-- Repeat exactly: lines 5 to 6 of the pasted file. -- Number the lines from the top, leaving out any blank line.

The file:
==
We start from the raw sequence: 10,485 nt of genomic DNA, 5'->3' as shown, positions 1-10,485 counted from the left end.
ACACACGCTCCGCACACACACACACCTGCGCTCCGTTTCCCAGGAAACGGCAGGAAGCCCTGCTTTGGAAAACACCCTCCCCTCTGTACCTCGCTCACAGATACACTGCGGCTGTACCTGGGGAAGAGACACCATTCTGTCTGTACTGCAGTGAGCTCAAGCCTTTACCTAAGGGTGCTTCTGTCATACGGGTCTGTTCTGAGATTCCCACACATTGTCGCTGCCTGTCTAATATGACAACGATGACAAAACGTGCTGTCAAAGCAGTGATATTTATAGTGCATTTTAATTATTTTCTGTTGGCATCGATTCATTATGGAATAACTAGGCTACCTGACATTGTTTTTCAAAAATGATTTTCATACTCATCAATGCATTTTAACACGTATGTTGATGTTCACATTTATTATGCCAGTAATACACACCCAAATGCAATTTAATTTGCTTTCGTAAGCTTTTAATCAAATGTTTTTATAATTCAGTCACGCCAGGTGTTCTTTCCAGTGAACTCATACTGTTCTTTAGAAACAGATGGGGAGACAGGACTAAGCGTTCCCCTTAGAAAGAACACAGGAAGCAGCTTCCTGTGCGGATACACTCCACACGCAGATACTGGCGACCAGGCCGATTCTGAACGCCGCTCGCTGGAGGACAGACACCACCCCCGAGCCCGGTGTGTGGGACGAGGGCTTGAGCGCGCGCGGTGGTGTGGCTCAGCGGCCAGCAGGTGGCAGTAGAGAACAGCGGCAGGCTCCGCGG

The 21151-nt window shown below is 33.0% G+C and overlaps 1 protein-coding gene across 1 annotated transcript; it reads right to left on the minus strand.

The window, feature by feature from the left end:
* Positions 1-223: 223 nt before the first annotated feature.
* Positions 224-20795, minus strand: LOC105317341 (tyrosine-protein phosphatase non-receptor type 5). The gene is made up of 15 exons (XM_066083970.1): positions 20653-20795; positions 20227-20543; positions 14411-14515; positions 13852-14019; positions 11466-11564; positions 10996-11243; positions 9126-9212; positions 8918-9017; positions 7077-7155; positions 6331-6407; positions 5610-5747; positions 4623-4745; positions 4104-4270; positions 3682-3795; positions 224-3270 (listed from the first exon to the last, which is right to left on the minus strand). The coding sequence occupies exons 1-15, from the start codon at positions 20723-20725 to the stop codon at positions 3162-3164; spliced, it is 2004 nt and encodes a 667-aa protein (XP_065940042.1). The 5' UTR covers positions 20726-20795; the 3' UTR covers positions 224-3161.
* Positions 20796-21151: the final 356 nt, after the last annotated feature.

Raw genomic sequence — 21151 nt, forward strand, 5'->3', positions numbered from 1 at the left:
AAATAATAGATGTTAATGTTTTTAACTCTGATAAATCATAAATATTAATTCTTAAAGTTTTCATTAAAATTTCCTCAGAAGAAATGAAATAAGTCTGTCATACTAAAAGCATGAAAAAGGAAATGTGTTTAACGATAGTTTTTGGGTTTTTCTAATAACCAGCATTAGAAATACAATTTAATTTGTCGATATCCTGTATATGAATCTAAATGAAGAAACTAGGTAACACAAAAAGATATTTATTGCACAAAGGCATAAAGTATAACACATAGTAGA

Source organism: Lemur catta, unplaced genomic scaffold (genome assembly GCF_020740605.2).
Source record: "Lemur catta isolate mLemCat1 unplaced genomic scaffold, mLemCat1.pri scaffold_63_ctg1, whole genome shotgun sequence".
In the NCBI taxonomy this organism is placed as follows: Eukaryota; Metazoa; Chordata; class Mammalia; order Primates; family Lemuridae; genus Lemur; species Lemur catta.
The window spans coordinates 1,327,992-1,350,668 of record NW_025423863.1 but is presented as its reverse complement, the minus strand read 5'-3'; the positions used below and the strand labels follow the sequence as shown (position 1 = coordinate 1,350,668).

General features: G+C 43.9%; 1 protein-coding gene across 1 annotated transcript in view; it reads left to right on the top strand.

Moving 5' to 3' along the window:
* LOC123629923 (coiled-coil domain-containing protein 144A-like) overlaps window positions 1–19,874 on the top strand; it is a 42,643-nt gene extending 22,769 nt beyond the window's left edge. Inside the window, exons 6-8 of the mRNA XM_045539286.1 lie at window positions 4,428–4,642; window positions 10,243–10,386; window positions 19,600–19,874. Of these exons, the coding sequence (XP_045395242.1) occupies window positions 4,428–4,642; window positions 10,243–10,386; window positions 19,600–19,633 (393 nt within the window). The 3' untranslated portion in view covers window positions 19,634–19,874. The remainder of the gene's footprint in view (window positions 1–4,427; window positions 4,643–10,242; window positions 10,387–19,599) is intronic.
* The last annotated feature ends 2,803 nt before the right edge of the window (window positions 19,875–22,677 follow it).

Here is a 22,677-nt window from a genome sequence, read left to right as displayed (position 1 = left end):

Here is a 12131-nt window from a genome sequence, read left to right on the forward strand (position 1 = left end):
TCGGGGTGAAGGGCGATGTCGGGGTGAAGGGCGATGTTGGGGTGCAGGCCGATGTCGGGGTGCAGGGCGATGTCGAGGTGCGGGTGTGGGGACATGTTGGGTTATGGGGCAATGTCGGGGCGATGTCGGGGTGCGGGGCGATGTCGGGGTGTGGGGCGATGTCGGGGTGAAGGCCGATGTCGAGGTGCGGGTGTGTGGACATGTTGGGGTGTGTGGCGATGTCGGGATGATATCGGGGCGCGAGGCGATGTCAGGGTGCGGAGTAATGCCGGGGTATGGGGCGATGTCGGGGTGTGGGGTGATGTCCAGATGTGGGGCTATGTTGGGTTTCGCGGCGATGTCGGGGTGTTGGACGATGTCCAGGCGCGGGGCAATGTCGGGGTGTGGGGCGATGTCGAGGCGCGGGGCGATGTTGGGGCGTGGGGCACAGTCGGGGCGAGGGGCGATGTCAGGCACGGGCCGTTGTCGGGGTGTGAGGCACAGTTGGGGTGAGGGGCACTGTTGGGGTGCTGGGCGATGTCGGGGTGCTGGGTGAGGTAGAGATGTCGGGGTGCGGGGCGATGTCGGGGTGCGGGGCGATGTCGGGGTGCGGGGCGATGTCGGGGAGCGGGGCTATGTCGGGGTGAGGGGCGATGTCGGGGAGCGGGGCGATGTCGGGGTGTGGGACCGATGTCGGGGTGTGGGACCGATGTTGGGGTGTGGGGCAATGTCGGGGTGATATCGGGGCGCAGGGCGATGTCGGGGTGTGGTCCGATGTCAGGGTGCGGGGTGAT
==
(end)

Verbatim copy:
* Positions 1-223: 223 nt before the first annotated feature.
* Positions 224-20795, minus strand: LOC105317341 (tyrosine-protein phosphatase non-receptor type 5). The gene is made up of 15 exons (XM_066083970.1): positions 20653-20795; positions 20227-20543; positions 14411-14515; positions 13852-14019; positions 11466-11564; positions 10996-11243; positions 9126-9212; positions 8918-9017; positions 7077-7155; positions 6331-6407; positions 5610-5747; positions 4623-4745; positions 4104-4270; positions 3682-3795; positions 224-3270 (listed from the first exon to the last, which is right to left on the minus strand). The coding sequence occupies exons 1-15, from the start codon at positions 20723-20725 to the stop codon at positions 3162-3164; spliced, it is 2004 nt and encodes a 667-aa protein (XP_065940042.1). The 5' UTR covers positions 20726-20795; the 3' UTR covers positions 224-3161.